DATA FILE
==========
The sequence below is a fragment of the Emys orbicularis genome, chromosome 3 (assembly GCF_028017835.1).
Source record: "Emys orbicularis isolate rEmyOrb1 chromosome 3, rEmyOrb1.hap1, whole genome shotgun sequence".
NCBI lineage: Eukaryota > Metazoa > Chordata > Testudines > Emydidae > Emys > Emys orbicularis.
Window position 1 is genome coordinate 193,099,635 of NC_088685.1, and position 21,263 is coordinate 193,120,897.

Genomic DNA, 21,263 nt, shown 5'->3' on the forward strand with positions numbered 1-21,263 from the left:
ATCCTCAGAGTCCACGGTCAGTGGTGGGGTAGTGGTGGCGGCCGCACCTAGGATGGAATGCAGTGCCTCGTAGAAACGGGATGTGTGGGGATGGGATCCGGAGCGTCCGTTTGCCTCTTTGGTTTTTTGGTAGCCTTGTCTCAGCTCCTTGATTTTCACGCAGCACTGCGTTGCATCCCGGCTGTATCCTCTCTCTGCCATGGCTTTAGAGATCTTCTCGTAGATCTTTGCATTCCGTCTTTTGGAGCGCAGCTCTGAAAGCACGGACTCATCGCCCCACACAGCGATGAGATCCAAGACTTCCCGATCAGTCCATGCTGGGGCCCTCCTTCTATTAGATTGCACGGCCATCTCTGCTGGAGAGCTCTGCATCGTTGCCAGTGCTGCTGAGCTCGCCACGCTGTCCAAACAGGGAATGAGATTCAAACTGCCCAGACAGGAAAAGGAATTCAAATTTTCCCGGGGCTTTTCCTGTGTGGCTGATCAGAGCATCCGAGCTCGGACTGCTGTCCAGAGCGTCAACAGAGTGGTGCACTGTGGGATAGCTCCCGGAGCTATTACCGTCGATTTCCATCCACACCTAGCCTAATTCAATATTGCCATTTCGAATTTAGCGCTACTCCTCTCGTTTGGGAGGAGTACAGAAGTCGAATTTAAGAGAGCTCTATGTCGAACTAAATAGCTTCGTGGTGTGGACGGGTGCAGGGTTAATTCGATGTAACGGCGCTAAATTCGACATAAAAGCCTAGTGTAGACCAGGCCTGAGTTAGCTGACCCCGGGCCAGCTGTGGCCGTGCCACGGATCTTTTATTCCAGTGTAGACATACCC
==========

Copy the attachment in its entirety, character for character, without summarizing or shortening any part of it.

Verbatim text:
The sequence below is a fragment of the Emys orbicularis genome, chromosome 3 (assembly GCF_028017835.1).
Source record: "Emys orbicularis isolate rEmyOrb1 chromosome 3, rEmyOrb1.hap1, whole genome shotgun sequence".
NCBI lineage: Eukaryota > Metazoa > Chordata > Testudines > Emydidae > Emys > Emys orbicularis.
Window position 1 is genome coordinate 193,099,635 of NC_088685.1, and position 21,263 is coordinate 193,120,897.

Genomic DNA, 21,263 nt, shown 5'->3' on the forward strand with positions numbered 1-21,263 from the left:
ATCCTCAGAGTCCACGGTCAGTGGTGGGGTAGTGGTGGCGGCCGCACCTAGGATGGAATGCAGTGCCTCGTAGAAACGGGATGTGTGGGGATGGGATCCGGAGCGTCCGTTTGCCTCTTTGGTTTTTTGGTAGCCTTGTCTCAGCTCCTTGATTTTCACGCAGCACTGCGTTGCATCCCGGCTGTATCCTCTCTCTGCCATGGCTTTAGAGATCTTCTCGTAGATCTTTGCATTCCGTCTTTTGGAGCGCAGCTCTGAAAGCACGGACTCATCGCCCCACACAGCGATGAGATCCAAGACTTCCCGATCAGTCCATGCTGGGGCCCTCCTTCTATTAGATTGCACGGCCATCTCTGCTGGAGAGCTCTGCATCGTTGCCAGTGCTGCTGAGCTCGCCACGCTGTCCAAACAGGGAATGAGATTCAAACTGCCCAGACAGGAAAAGGAATTCAAATTTTCCCGGGGCTTTTCCTGTGTGGCTGATCAGAGCATCCGAGCTCGGACTGCTGTCCAGAGCGTCAACAGAGTGGTGCACTGTGGGATAGCTCCCGGAGCTATTACCGTCGATTTCCATCCACACCTAGCCTAATTCAATATTGCCATTTCGAATTTAGCGCTACTCCTCTCGTTTGGGAGGAGTACAGAAGTCGAATTTAAGAGAGCTCTATGTCGAACTAAATAGCTTCGTGGTGTGGACGGGTGCAGGGTTAATTCGATGTAACGGCGCTAAATTCGACATAAAAGCCTAGTGTAGACCAGGCCTGAGTTAGCTGACCCCGGGCCAGCTGTGGCCGTGCCACGGATCTTTTATTCCAGTGTAGACATACCC